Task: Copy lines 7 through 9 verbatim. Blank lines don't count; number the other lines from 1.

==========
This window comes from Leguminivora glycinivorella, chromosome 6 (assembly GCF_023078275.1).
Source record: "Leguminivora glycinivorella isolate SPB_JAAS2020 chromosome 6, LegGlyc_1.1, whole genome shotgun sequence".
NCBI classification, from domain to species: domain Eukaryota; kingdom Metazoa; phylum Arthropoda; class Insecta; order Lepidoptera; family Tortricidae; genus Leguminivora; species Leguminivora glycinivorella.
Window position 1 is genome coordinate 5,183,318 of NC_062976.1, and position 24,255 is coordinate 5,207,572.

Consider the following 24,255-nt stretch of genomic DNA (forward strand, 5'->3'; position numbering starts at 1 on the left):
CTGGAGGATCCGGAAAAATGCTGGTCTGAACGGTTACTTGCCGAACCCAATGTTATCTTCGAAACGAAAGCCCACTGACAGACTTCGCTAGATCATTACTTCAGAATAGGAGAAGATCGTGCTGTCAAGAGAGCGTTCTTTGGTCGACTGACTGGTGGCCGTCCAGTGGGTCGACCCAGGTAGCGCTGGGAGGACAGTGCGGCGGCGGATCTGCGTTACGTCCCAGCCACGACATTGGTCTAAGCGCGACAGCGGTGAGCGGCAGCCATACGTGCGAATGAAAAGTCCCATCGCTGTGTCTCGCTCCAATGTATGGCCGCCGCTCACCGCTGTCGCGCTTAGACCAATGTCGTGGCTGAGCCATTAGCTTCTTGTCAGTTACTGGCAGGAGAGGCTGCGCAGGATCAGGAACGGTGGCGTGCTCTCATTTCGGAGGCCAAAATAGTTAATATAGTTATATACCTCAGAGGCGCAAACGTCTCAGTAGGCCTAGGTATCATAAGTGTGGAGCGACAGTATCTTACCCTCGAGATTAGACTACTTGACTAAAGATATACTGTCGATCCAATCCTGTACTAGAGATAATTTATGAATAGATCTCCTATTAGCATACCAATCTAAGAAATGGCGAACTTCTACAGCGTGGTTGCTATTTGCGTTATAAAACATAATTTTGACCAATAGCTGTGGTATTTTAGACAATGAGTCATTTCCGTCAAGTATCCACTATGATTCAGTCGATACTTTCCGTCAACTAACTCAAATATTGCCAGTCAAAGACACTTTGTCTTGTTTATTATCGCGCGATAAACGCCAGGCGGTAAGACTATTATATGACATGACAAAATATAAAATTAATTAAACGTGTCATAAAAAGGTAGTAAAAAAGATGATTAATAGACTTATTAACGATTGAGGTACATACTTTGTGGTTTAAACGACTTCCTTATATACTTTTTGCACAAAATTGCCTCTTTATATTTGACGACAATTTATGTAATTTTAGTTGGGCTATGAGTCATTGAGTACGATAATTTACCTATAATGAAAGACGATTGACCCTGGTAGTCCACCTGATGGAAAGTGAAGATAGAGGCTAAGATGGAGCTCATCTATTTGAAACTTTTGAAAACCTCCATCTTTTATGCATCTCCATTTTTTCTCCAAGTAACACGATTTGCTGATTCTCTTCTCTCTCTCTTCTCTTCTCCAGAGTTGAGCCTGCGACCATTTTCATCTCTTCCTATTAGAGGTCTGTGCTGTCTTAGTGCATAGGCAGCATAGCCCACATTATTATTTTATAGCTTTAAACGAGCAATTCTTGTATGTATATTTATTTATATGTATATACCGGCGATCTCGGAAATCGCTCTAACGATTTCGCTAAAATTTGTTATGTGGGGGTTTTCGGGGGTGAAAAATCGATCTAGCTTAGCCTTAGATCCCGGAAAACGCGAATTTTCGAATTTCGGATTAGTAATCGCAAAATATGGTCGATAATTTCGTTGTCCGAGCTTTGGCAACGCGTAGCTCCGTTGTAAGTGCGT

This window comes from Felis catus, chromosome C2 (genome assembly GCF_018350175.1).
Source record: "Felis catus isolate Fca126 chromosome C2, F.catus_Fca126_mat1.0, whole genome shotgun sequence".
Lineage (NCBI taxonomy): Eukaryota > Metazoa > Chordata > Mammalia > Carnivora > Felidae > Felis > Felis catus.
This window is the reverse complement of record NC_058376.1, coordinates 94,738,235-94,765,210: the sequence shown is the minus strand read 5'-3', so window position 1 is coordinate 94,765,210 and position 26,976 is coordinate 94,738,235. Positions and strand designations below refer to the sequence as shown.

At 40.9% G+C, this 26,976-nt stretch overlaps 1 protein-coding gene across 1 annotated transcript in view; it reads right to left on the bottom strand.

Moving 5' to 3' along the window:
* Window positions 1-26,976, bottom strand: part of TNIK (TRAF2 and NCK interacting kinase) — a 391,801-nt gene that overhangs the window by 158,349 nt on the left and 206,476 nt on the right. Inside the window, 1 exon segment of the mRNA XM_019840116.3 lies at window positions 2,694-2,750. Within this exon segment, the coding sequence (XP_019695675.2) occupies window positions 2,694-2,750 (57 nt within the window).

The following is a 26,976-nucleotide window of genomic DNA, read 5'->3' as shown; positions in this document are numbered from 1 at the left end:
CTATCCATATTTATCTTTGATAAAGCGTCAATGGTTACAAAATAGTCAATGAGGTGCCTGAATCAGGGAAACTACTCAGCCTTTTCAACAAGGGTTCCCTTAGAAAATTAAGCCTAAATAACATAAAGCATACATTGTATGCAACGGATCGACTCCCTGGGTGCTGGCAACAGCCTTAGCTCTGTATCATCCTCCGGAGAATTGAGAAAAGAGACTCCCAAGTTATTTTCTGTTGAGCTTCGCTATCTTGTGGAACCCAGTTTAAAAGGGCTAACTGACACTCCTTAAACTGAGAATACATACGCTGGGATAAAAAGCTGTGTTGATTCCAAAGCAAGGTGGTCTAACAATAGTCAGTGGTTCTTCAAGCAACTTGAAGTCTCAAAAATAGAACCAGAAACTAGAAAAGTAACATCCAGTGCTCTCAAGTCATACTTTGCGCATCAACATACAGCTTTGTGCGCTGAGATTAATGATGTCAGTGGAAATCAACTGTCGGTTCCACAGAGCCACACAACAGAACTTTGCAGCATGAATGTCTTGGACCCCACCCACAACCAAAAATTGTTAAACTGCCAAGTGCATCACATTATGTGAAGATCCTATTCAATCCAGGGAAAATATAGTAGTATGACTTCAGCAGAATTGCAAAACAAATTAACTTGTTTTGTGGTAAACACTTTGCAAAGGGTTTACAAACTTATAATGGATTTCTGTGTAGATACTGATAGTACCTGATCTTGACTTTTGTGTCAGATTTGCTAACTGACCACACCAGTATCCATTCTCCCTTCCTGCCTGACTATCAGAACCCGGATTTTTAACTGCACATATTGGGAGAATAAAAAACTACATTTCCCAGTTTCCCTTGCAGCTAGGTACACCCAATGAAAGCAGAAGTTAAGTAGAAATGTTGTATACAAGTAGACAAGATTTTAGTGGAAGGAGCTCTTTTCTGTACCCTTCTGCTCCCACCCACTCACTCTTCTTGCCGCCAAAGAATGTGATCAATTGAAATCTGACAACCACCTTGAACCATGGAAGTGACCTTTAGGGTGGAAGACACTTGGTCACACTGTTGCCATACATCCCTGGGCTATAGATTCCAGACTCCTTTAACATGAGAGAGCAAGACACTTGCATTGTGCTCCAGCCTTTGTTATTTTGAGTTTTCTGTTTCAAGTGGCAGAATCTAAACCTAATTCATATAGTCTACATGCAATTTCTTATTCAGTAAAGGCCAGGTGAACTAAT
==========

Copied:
This window comes from Felis catus, chromosome C2 (genome assembly GCF_018350175.1).
Source record: "Felis catus isolate Fca126 chromosome C2, F.catus_Fca126_mat1.0, whole genome shotgun sequence".
Lineage (NCBI taxonomy): Eukaryota > Metazoa > Chordata > Mammalia > Carnivora > Felidae > Felis > Felis catus.